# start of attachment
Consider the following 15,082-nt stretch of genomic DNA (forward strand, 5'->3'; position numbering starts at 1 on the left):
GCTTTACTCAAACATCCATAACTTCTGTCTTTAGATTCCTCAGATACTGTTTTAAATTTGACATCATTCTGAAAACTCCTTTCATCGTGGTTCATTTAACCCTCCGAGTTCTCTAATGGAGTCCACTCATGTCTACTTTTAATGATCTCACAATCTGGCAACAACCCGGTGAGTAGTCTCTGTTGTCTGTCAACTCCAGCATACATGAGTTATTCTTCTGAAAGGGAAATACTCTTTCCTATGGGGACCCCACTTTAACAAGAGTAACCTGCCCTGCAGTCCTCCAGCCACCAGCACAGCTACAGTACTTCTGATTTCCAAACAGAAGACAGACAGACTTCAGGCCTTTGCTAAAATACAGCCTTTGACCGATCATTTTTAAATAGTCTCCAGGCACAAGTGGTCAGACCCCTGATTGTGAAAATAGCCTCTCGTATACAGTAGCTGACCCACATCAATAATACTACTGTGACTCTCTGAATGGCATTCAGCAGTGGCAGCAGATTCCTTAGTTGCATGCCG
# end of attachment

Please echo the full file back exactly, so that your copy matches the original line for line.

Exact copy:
Consider the following 15,082-nt stretch of genomic DNA (forward strand, 5'->3'; position numbering starts at 1 on the left):
GCTTTACTCAAACATCCATAACTTCTGTCTTTAGATTCCTCAGATACTGTTTTAAATTTGACATCATTCTGAAAACTCCTTTCATCGTGGTTCATTTAACCCTCCGAGTTCTCTAATGGAGTCCACTCATGTCTACTTTTAATGATCTCACAATCTGGCAACAACCCGGTGAGTAGTCTCTGTTGTCTGTCAACTCCAGCATACATGAGTTATTCTTCTGAAAGGGAAATACTCTTTCCTATGGGGACCCCACTTTAACAAGAGTAACCTGCCCTGCAGTCCTCCAGCCACCAGCACAGCTACAGTACTTCTGATTTCCAAACAGAAGACAGACAGACTTCAGGCCTTTGCTAAAATACAGCCTTTGACCGATCATTTTTAAATAGTCTCCAGGCACAAGTGGTCAGACCCCTGATTGTGAAAATAGCCTCTCGTATACAGTAGCTGACCCACATCAATAATACTACTGTGACTCTCTGAATGGCATTCAGCAGTGGCAGCAGATTCCTTAGTTGCATGCCG